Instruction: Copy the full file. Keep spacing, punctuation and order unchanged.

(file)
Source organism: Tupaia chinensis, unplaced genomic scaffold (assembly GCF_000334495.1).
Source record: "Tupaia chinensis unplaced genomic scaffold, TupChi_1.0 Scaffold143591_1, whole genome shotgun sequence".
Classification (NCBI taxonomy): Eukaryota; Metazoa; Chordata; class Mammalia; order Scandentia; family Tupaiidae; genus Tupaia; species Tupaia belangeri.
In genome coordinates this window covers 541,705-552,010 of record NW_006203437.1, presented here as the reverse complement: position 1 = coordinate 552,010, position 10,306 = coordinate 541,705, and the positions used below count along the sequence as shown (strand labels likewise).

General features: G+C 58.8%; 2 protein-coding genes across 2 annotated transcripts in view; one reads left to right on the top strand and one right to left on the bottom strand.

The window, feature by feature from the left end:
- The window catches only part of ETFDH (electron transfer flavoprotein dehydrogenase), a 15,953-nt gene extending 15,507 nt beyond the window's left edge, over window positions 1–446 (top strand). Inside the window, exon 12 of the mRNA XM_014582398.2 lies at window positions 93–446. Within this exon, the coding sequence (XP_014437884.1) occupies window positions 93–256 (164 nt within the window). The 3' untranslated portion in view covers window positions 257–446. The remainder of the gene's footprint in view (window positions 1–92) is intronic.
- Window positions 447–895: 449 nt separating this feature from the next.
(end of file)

Source organism: Tupaia chinensis, unplaced genomic scaffold (assembly GCF_000334495.1).
Source record: "Tupaia chinensis unplaced genomic scaffold, TupChi_1.0 Scaffold143591_1, whole genome shotgun sequence".
Classification (NCBI taxonomy): Eukaryota; Metazoa; Chordata; class Mammalia; order Scandentia; family Tupaiidae; genus Tupaia; species Tupaia belangeri.
In genome coordinates this window covers 541,705-552,010 of record NW_006203437.1, presented here as the reverse complement: position 1 = coordinate 552,010, position 10,306 = coordinate 541,705, and the positions used below count along the sequence as shown (strand labels likewise).

General features: G+C 58.8%; 2 protein-coding genes across 2 annotated transcripts in view; one reads left to right on the top strand and one right to left on the bottom strand.

The window, feature by feature from the left end:
- The window catches only part of ETFDH (electron transfer flavoprotein dehydrogenase), a 15,953-nt gene extending 15,507 nt beyond the window's left edge, over window positions 1–446 (top strand). Inside the window, exon 12 of the mRNA XM_014582398.2 lies at window positions 93–446. Within this exon, the coding sequence (XP_014437884.1) occupies window positions 93–256 (164 nt within the window). The 3' untranslated portion in view covers window positions 257–446. The remainder of the gene's footprint in view (window positions 1–92) is intronic.
- Window positions 447–895: 449 nt separating this feature from the next.